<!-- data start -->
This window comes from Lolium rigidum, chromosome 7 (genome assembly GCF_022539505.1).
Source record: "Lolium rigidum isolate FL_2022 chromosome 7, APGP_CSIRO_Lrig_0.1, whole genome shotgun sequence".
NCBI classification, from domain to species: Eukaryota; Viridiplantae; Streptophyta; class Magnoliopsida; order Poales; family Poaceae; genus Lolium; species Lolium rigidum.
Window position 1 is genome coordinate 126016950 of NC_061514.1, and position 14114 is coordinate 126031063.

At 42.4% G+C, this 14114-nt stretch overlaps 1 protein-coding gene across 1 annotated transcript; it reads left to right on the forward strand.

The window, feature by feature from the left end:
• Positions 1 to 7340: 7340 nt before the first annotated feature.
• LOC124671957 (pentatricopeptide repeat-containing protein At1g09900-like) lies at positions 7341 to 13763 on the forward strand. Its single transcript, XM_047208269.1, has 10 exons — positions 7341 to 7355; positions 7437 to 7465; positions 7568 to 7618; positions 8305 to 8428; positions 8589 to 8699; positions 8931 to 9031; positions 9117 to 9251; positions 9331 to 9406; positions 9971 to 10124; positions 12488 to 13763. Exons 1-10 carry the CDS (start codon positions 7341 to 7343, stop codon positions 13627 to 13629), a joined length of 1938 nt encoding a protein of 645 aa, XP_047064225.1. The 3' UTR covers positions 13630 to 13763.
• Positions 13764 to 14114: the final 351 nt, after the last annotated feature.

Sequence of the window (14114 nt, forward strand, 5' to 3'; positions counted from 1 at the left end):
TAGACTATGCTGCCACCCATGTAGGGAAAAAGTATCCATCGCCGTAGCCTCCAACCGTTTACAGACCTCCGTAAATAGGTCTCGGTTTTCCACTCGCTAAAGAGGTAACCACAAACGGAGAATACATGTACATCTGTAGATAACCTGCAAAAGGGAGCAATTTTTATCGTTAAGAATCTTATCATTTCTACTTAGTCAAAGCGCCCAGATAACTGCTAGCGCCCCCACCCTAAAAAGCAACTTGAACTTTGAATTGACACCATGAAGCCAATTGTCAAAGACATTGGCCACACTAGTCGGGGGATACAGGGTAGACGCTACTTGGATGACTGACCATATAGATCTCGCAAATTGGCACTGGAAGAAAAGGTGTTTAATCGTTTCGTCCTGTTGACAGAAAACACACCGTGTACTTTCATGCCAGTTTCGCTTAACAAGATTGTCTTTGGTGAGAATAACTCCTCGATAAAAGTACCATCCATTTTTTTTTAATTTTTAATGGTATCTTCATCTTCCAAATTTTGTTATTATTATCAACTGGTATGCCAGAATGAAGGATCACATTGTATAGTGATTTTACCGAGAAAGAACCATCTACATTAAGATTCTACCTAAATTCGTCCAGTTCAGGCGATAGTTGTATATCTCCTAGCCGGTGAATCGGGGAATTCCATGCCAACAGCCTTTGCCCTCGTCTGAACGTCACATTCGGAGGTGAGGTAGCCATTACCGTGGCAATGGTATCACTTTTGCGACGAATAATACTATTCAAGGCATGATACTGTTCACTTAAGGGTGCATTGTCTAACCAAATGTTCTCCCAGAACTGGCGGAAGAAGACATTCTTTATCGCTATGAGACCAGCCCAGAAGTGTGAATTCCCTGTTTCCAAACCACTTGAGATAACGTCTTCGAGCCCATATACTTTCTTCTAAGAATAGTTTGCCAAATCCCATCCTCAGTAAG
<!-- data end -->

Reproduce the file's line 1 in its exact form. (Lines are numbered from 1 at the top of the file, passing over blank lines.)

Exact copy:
This window comes from Lolium rigidum, chromosome 7 (genome assembly GCF_022539505.1).